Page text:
Episode 17: Scientist at Home: Social distancing without social isolation

In this episode of our Scientists at Home series, Professor Iain Cheeseman (Professor of Biology, MIT and Whitehead Institute) talks about how he adapted to the new normal and juggled his various responsibilities — his family, research group, and undergraduate class. He explains the importance of creating a sense of community while being physically distanced, and some positive changes that the pandemic brought about. You … Continue reading Episode 17: Scientist at Home: Social distancing without social isolation

Optimal Strategy for a COVID-19 Vaccine Roll-out

by Melis Tekantfigures by Aparna Nathan  The pandemic caused by the novel coronavirus Severe Acute Respiratory Syndrome Coronavirus 2  (SARS-CoV-2) has arguably been the single most devastating global crisis in recent history. As of December 2020, the virus claimed the lives of 1.7 million people, and healthcare systems around the world have been stretched to their limits. Notably, the U.S. has been exceptionally hard hit, … Continue reading Optimal Strategy for a COVID-19 Vaccine Roll-out

Cancer in the Time of COVID: One oncologist’s look into how the pandemic is impacting the larger medical world

by Paige Haukefigures by Paige Hauke and Catherine Ding As the pandemic rages on and strict social distancing guidelines remain in place for much of the United States, COVID-19, for good reason, takes up most of the medical limelight. But as someone who works at Dana-Farber Cancer Institute and walks past our clinical buildings each day, I find myself wondering what this means for other … Continue reading Cancer in the Time of COVID: One oncologist’s look into how the pandemic is impacting the larger medical world

Racial Disparities in COVID-19

by Wei Lifigures by Olivia Foster Rhoades The United States has the highest number COVID-19 cases and deaths in the world, with over six million confirmed cases and over 189,000 total deaths in the country as of September 9, 2020. Within the US, the pandemic is impacting racial groups differently, disproportionately affecting Black, Indigenous, and People of Color (BIPOC) communities. As the country is slowly … Continue reading Racial Disparities in COVID-19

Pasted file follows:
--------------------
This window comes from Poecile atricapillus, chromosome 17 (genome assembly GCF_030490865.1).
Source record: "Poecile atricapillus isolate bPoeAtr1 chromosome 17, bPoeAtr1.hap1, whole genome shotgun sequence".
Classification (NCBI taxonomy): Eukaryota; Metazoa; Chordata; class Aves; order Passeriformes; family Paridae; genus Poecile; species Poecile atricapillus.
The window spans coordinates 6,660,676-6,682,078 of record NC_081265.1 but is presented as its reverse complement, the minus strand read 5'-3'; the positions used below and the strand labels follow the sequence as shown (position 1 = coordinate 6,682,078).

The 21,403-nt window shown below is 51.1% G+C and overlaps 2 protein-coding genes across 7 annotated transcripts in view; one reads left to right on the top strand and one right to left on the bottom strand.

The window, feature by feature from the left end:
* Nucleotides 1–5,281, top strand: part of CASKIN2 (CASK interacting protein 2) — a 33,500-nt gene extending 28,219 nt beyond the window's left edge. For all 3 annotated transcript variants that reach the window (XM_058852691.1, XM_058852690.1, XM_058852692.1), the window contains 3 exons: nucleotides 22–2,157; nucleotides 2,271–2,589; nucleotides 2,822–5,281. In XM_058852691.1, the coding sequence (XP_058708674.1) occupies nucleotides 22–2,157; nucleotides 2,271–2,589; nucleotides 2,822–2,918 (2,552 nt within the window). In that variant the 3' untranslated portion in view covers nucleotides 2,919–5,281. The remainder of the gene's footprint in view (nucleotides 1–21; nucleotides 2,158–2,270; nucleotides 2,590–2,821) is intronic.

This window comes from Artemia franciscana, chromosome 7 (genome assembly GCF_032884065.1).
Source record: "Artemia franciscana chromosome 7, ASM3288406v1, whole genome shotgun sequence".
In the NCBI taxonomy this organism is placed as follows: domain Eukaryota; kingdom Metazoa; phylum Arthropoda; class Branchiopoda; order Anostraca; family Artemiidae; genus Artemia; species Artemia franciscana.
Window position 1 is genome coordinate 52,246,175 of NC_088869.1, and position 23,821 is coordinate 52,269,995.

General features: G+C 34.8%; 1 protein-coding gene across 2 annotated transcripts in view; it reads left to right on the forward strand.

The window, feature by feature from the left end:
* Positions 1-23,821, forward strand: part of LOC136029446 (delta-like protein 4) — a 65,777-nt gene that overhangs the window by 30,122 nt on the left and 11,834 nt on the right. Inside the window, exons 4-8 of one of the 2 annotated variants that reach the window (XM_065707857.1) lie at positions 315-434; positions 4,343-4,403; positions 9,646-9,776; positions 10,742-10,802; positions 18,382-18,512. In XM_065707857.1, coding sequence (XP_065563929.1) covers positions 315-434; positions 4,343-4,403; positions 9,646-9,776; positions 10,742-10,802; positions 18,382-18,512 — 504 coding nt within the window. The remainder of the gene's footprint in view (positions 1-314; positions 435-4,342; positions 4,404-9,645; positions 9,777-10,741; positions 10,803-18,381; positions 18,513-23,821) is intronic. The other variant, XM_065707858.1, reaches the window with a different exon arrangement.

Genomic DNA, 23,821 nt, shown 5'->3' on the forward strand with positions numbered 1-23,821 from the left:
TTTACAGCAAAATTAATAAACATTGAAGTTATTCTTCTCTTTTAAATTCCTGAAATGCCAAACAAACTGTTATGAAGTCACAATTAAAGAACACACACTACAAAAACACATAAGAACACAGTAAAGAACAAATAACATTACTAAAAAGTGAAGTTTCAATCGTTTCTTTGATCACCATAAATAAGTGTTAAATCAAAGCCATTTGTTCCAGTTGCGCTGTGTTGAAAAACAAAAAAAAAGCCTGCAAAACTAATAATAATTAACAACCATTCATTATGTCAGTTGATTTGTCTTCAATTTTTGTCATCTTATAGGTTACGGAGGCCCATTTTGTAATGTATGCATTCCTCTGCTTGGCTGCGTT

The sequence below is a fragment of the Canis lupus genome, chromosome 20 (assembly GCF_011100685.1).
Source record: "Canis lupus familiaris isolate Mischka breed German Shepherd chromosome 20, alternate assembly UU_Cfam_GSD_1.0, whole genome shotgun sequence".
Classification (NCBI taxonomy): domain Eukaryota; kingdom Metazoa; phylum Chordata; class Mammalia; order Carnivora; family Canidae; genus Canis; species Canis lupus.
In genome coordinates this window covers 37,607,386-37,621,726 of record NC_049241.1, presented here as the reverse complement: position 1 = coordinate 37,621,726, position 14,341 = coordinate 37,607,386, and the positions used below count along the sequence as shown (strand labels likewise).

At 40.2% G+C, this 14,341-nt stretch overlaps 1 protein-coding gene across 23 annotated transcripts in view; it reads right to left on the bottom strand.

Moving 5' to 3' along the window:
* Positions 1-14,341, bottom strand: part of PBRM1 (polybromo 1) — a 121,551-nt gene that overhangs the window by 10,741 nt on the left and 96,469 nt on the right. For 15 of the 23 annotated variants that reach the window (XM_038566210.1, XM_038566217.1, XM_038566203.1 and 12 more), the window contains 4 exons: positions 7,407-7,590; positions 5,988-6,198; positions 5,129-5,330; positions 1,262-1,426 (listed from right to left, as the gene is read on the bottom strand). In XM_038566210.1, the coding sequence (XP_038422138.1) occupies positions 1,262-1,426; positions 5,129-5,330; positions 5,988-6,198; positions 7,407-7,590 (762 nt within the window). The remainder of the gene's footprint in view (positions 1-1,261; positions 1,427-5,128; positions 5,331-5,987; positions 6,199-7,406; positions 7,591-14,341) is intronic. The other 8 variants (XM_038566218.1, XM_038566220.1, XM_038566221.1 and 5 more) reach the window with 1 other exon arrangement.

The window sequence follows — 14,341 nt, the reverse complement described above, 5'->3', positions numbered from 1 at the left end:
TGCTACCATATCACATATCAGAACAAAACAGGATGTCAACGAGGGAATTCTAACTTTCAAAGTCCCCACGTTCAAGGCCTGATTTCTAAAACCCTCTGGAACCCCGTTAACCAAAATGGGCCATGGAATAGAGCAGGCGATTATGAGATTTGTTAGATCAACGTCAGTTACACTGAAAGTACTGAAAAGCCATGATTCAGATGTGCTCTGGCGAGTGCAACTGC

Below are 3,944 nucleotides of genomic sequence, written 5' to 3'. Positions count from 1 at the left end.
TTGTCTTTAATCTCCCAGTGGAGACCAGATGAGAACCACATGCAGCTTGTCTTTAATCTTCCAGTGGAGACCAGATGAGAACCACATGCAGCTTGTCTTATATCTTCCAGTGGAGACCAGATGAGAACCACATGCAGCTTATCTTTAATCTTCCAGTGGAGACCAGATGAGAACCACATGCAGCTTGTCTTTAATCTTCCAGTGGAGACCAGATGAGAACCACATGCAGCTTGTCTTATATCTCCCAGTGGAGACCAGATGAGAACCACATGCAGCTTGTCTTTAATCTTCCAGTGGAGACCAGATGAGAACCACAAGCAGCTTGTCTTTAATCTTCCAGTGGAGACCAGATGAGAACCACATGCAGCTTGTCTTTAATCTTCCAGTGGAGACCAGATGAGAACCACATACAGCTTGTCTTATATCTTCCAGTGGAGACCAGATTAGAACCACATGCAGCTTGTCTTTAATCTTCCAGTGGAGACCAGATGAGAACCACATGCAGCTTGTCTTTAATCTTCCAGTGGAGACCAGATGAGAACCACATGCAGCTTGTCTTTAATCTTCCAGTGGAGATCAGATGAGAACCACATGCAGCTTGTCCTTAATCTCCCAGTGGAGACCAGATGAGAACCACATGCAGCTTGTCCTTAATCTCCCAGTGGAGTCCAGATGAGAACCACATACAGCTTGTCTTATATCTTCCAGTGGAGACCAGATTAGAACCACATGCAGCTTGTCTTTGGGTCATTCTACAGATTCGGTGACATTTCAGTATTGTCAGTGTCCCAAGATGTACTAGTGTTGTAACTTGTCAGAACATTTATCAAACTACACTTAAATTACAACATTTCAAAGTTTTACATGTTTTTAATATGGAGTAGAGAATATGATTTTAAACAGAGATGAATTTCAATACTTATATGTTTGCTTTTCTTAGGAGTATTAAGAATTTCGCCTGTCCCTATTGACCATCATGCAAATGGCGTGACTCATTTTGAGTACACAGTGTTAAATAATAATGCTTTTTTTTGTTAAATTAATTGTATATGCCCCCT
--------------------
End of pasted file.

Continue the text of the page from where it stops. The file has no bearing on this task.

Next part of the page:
It’s Worth a Shot: Preventing vaccine-preventable diseases during the COVID-19 pandemic

by Mahaa Ahmedfigures by Tal Scully The COVID-19 pandemic has brought many corners of the world to a standstill. While researchers and scientists race to develop and distribute a vaccine, many places are still subject to a host of restrictions on daily life designed to keep people safe. Unfortunately, this may actually lead to endangerment of children’s health in other critical ways. More than just … Continue reading It’s Worth a Shot: Preventing vaccine-preventable diseases during the COVID-19 pandemic

An Introduction to Ribosomes: Nature’s busiest molecular machines

by Francesca Tomasifigures by Jovana Andrejevic  Right now, the world is eagerly awaiting clinical trial data for two candidate COVID-19 vaccines known as mRNA vaccines. mRNA stands for “messenger RNA,” referring to the molecule that the vaccine delivers to our bodies. Once the vaccine enters our cells, the mRNA tells them exactly how to build a piece of the SARS-CoV-2 virus. The vaccine itself cannot … Continue reading An Introduction to Ribosomes: Nature’s busiest molecular machines

What Can Evolution Teach us About the Viruses of the Future?

by Sam Berry In 1918, a new influenza (flu) strain infected nearly a third of the world’s population, leaving tens of millions dead. At the time, relatively little was known about this strain, later called the Spanish Flu—why it was so dangerous, how it spread, even what it was made up of. In the past 100 years, we’ve unveiled the structure of the double-helical DNA … Continue reading What Can Evolution Teach us About the Viruses of the Future?